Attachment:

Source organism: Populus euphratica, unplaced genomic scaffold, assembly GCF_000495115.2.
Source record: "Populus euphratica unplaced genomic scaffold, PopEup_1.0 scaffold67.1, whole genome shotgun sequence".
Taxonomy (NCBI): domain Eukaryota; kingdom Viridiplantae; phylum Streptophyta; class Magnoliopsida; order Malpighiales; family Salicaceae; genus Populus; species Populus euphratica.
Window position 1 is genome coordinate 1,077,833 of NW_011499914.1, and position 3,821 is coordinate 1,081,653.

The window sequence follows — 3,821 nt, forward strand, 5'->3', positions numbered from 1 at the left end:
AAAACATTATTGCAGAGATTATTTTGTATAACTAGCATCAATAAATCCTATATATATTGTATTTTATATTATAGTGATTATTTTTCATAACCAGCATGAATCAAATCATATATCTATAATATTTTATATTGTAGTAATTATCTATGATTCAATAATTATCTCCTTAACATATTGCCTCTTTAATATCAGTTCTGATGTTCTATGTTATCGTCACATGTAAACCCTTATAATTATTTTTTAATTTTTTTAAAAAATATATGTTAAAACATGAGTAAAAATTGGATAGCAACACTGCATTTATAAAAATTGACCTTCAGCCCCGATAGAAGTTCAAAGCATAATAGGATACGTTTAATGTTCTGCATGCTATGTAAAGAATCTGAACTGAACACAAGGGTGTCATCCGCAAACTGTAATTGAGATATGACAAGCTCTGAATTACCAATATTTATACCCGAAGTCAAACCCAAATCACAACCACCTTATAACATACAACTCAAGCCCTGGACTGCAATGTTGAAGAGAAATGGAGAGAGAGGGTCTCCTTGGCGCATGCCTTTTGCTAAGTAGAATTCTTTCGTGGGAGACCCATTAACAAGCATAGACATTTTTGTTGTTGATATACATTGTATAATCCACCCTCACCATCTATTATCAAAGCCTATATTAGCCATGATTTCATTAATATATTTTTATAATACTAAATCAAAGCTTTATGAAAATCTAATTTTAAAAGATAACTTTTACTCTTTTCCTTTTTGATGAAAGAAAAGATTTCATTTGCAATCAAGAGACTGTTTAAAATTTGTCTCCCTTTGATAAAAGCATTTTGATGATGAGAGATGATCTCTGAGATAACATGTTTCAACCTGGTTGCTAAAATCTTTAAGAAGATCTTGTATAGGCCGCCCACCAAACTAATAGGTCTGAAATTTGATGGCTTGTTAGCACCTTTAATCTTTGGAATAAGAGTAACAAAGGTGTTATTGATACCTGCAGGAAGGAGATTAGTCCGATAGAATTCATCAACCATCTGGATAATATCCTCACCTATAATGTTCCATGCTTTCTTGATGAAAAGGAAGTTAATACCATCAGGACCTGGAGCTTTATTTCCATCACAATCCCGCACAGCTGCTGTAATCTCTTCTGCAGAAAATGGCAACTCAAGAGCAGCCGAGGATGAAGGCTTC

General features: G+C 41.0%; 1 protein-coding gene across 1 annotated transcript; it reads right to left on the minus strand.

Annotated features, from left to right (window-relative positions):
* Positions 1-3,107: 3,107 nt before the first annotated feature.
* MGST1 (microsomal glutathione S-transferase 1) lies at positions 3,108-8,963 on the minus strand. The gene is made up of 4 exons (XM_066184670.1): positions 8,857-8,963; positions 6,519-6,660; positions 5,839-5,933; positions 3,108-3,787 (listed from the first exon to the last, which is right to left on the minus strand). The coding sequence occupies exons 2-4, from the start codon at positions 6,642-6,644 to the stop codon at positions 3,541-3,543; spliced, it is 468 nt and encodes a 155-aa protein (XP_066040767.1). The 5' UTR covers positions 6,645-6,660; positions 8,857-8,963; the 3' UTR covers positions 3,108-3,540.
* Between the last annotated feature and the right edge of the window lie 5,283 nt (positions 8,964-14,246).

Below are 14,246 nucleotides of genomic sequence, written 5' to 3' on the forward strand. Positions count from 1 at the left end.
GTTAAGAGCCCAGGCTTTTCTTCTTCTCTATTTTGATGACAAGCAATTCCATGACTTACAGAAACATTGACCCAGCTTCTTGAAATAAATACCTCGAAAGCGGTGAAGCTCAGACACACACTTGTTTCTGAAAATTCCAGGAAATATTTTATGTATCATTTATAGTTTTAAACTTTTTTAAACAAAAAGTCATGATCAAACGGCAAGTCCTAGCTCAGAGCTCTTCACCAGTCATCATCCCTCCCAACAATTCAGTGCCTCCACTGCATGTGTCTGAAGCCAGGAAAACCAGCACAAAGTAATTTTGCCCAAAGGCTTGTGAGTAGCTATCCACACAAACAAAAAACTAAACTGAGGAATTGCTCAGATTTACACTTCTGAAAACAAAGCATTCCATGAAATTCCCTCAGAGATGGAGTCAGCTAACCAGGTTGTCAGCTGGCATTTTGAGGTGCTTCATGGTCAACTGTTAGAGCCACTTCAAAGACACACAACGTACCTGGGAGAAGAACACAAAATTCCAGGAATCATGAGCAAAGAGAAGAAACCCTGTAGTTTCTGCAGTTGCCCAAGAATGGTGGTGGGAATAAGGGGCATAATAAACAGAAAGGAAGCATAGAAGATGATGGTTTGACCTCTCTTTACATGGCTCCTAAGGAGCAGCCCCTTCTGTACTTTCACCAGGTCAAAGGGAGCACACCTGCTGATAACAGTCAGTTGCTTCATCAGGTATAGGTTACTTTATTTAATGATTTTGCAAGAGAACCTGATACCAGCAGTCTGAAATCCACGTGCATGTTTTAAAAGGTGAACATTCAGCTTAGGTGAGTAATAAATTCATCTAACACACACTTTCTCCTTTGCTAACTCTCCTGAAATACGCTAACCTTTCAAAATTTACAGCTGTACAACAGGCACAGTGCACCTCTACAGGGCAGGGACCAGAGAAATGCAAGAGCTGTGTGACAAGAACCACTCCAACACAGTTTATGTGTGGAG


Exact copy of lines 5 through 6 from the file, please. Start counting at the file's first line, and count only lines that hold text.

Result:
The window sequence follows — 3,821 nt, forward strand, 5'->3', positions numbered from 1 at the left end:
AAAACATTATTGCAGAGATTATTTTGTATAACTAGCATCAATAAATCCTATATATATTGTATTTTATATTATAGTGATTATTTTTCATAACCAGCATGAATCAAATCATATATCTATAATATTTTATATTGTAGTAATTATCTATGATTCAATAATTATCTCCTTAACATATTGCCTCTTTAATATCAGTTCTGATGTTCTATGTTATCGTCACATGTAAACCCTTATAATTATTTTTTAATTTTTTTAAAAAATATATGTTAAAACATGAGTAAAAATTGGATAGCAACACTGCATTTATAAAAATTGACCTTCAGCCCCGATAGAAGTTCAAAGCATAATAGGATACGTTTAATGTTCTGCATGCTATGTAAAGAATCTGAACTGAACACAAGGGTGTCATCCGCAAACTGTAATTGAGATATGACAAGCTCTGAATTACCAATATTTATACCCGAAGTCAAACCCAAATCACAACCACCTTATAACATACAACTCAAGCCCTGGACTGCAATGTTGAAGAGAAATGGAGAGAGAGGGTCTCCTTGGCGCATGCCTTTTGCTAAGTAGAATTCTTTCGTGGGAGACCCATTAACAAGCATAGACATTTTTGTTGTTGATATACATTGTATAATCCACCCTCACCATCTATTATCAAAGCCTATATTAGCCATGATTTCATTAATATATTTTTATAATACTAAATCAAAGCTTTATGAAAATCTAATTTTAAAAGATAACTTTTACTCTTTTCCTTTTTGATGAAAGAAAAGATTTCATTTGCAATCAAGAGACTGTTTAAAATTTGTCTCCCTTTGATAAAAGCATTTTGATGATGAGAGATGATCTCTGAGATAACATGTTTCAACCTGGTTGCTAAAATCTTTAAGAAGATCTTGTATAGGCCGCCCACCAAACTAATAGGTCTGAAATTTGATGGCTTGTTAGCACCTTTAATCTTTGGAATAAGAGTAACAAAGGTGTTATTGATACCTGCAGGAAGGAGATTAGTCCGATAGAATTCATCAACCATCTGGATAATATCCTCACCTATAATGTTCCATGCTTTCTTGATGAAAAGGAAGTTAATACCATCAGGACCTGGAGCTTTATTTCCATCACAATCCCGCACAGCTGCTGTAATCTCTTCTGCAGAAAATGGCAACTCAAGAGCAGCCGAGGATGAAGGCTTC